The Pap smear looks for precancers, changes in cell on the cervix that might become cervical cancer if not treated early.
You doctor will use a vaginal speculum to hold open your vagina walls so that they can collect cells from your cervix. The cervix is the lower end of your uterus that connects the uterus to the vagina. Then a small spatula or tiny brush is used to gently collect cells from the cervix.
A Pap smear is used to screen for cervical cancer.
It helps in early detection of cervical cancer thus increasing chances of a cure. This test is also important because it can help predict whether cervical cancer may develop in the future. This is important as preventive measures can be put in place to ensure that this form of cancer does not develop in the future.
In general, doctors recommend going for this test if you have attained the age of 21.
It is, however, important to decide with your doctor when you should begin and how often you should have the test.
Women who have had a total hysterectomy or those older than 65 may need to talk to their doctor about whether it is still necessary to continue having Pap smear. For instance, a woman who had a total hysterectomy, meaning she had her uterus and cervix surgically removed, may not need Pap smear if she didn’t have a cancerous condition. However, your doctor will make recommendations on this.
Previously, women were advised to have a Pap test annually but because of improved detection technologies, that is no longer necessary. It has been discovered that cervical cancer takes many years to develop.
Between the ages of 21-29, women whose Pap smears are normal only need it repeated every three years.
If you’re age 30 and above, you may need a Pap only every 5 years if you’re tested at the same time for the HPV. In some cases, you may opt for HPV test instead of a Pap smear.
However, if you have certain risk factors such as a previous cervical cancer diagnosis, precancerous cells, a weakened immune system, and a history of smoking, your doctor may recommend more frequent Pap smears regardless of your age. Talk to your doctor about this and it will be decided what’s best for you based on risk factors.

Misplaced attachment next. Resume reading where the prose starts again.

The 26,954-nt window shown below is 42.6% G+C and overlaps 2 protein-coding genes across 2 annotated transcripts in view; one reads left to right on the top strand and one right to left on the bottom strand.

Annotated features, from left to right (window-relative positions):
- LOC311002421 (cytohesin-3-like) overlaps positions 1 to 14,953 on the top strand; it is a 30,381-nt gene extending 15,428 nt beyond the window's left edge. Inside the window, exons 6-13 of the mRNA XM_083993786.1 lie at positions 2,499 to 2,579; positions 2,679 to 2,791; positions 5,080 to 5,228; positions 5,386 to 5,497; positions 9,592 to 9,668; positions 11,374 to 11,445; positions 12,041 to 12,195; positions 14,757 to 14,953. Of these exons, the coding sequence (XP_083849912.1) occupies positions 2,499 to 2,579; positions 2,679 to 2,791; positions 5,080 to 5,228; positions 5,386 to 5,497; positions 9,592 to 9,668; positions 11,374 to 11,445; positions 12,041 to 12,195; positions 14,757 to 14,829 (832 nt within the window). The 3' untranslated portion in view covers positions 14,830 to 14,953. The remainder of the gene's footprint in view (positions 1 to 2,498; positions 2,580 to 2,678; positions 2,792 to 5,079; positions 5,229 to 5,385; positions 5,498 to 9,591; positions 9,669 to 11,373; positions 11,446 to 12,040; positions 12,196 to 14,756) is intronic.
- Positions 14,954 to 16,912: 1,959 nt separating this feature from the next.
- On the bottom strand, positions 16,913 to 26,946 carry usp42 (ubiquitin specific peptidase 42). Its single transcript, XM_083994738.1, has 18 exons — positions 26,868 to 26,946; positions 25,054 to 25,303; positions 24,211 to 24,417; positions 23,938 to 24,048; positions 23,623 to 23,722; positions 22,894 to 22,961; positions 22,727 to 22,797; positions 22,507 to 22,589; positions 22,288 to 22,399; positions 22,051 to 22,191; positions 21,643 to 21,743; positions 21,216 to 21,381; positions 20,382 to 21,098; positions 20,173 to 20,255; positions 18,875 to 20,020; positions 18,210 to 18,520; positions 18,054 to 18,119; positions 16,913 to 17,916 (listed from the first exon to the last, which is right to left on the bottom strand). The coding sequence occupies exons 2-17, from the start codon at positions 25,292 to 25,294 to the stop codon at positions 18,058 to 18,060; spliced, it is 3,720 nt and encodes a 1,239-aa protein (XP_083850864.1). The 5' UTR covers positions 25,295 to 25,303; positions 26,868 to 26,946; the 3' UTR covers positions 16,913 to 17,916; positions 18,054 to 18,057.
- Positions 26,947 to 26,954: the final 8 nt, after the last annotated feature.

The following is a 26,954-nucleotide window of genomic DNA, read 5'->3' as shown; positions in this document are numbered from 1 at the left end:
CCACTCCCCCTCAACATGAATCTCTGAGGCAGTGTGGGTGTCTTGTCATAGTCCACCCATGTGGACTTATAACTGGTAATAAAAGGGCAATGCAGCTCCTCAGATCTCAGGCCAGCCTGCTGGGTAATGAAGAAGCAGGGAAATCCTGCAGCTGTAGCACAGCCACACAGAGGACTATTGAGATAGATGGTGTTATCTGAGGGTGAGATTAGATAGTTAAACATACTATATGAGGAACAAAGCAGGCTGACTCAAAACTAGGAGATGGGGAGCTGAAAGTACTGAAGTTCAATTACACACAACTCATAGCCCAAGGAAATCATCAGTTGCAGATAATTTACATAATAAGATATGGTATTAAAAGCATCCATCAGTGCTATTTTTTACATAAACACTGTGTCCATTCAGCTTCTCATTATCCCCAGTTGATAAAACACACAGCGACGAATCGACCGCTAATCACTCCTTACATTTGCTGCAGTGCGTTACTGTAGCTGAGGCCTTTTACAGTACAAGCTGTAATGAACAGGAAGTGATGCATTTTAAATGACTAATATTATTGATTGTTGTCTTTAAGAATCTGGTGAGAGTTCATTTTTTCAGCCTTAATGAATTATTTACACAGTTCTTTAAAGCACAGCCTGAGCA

A pap smear can be uncomfortable or even slightly painful depending on your pain threshold. The doctor may use lubrication to ensure that the vaginal speculum does not cause pain and/or discomfort.
The best thing you can do is to relax. If your muscles are tense, it can increase the discomfort.
The best thing is that it does not take long and it is totally worth it.
If you're a virgin, meaning you haven't had sexual vaginal intercourse, you may have a low risk of cervical cancer, but you can still consider testing.
Human papillomavirus (HPV), a sexually transmitted infection, is the most common cause of cervical cancer. You're unlikely to have HPV if you've never had some form of sexual intercourse.
However, it is important to note that not all cervical cancers are from HPV. Other risk factors for developing cervical cancer, such as family history and smoking, should be discussed with your doctor if you have any questions or concerns.
- Avoid any activity that may obscure abnormal cells such as douching and using vaginal products such as powders and sprays
- Don’t have sex for at least 24 hours before the Pap test
- Do not schedule a Pap smear during periods.
- Be clean, be sure to shower that day
- Consider wearing a dress or skirt since you will need to remove all clothing from the waist down. This is however a personal preference, do what makes you happy.
Early detection of cervical cancer through a Pap smear gives you a greater chance at a cure.
A Pap smear can also detect changes in your cervical cells that suggest cancer may develop in the future. Call Marie Stopes Kenya for free on 0800720005 or WhatsApp on 0709819001 for more information.